• Partially-integrated. Commissioners re-procure, under a single contract, all services that would be within the scope of a fully-integrated model except for core General Practice
    • Fully-integrated. Commissioners re-procure, under a single contract, all of the ‘in scope,’ services including core General Practice

Primary audience: Clinical commissioning groups, local community service providers and other commissioners, health and social care staff.

Date last updated: September 2017

Due for review: September 2018

Group member responsible: LK

Drug strategy 2017

A Policy Briefing aimed at healthcare professionals is available for LKS staff to share in their own organisations. This has been produced and shared by the JET Library, Mid Cheshire Hospitals NHS Foundation Trust. Please feel free to reproduce it (with acknowledgement to JET Library) for your own purposes.

Impact on library policy/practice: 

The strategy will progress with an eye on emerging evidence, to understand current challenge on a global scale. Library teams can help organisations to monitor the evidence, providing current awareness or horizon scanning services for emerging trends and innovative practice. Library services could provide evidence outlining global issues, or provide evidence for local initiatives and commissioning of services.

Source: Home Office

Link to main document

Publication format: PDF

Date of publication: July 2017

Summary of driver: The strategy aims to reduce illicit and other harmful drug use, and increase the rate of individuals recovering from their dependence. Integral to the strategy is partnership working to tackle drug misuse and the harm caused at local, national and international levels. The government will work with partners in education, health, safeguarding, criminal justice, housing and employment to provide a joined up approach to commissioning services which enable people to live free from drugs. The government will also work with global partners to restrict supply and lead global actions to prevent drugs harms.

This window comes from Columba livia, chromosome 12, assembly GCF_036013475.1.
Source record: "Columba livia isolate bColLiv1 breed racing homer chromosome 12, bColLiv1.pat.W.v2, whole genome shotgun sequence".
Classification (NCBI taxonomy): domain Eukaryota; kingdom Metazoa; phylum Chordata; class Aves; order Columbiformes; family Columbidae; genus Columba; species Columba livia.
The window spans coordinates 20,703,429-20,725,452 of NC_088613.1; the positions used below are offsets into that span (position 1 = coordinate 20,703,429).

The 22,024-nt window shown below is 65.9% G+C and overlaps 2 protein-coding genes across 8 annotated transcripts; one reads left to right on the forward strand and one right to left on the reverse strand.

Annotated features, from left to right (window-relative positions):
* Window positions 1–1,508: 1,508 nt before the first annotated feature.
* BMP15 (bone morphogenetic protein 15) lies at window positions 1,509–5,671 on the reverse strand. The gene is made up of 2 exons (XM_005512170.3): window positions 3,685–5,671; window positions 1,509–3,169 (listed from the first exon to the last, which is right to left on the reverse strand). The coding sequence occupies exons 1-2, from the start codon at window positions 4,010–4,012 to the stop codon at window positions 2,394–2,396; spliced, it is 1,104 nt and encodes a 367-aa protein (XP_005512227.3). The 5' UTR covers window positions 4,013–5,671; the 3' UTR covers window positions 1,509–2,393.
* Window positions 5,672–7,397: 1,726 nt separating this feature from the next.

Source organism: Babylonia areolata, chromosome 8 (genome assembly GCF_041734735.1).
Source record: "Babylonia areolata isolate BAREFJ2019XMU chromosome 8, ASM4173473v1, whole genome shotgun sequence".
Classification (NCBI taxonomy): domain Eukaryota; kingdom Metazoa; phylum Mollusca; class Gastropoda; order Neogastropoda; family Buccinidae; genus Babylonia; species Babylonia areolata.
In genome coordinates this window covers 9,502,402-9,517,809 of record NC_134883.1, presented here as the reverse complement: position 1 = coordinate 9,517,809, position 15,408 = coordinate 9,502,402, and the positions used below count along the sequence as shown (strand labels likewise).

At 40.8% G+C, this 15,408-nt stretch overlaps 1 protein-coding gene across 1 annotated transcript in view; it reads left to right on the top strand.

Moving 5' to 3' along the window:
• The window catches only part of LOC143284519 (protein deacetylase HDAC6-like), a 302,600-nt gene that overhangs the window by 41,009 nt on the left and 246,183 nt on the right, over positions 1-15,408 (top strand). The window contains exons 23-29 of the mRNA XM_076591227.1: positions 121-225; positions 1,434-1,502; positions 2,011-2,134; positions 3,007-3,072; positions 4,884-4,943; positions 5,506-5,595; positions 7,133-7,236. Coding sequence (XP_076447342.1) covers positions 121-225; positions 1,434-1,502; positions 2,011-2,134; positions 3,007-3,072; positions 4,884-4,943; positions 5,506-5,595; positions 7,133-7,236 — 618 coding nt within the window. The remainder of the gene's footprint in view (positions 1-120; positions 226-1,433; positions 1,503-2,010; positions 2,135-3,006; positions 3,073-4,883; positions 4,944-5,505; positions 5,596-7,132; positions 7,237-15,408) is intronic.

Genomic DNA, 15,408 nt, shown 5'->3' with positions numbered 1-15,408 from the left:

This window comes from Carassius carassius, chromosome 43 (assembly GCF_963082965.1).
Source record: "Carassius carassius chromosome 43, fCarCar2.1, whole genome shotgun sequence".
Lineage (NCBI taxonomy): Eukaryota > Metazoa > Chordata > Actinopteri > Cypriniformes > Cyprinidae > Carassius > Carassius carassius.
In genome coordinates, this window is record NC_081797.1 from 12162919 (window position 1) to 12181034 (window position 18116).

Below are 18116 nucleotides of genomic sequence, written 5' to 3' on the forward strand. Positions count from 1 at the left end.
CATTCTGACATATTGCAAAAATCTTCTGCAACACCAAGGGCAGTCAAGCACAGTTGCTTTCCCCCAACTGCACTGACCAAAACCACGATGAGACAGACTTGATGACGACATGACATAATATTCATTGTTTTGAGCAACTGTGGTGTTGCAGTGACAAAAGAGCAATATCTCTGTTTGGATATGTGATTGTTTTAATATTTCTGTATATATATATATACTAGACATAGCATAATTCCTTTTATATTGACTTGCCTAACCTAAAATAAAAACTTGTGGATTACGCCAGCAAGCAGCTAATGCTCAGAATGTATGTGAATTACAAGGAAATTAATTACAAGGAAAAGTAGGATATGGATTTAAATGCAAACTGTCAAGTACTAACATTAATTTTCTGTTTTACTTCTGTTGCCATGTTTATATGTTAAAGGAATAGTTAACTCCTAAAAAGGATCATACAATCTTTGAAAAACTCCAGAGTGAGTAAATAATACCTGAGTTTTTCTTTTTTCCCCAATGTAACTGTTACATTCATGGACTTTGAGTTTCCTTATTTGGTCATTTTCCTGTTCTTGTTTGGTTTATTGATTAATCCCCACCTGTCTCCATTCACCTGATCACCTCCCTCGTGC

Key features of driver:

Current situation:

  • Social and economic cost estimated at £10.7bn p.a.; £6bn linked to people stealing to buy drugs
  • 2015-16 ca. 2.7m people reported using illegal drugs
  • Fewer drug users are coming into treatment and reduced number of under 25s being treated for opiate addiction
  • More adults are leaving treatment successfully than in 2009-10, but wide variation between the best- and worst-performing local authorities
  • The number of deaths increased by 10.3% in 2015, deaths involving heroin more than doubled between 2012 and 2015

The strategy has four key themes:

  • Reducing demand for drugs –preventing the onset of drug use through targeting the most vulnerable members of society, e.g. young people, NEET, offenders, families, women at risk of violence/abuse, sex workers, homeless, veterans, older people.
  • Restricting the supply of drugs – working in partnership and changing approach to tackle changes in criminal activity. Using new technologies and innovative data collection methods.
  • Building recovery – providing treatments for the range of needs, adopting a joined up approach to commissioning services which enable individuals to lives a life free from drugs.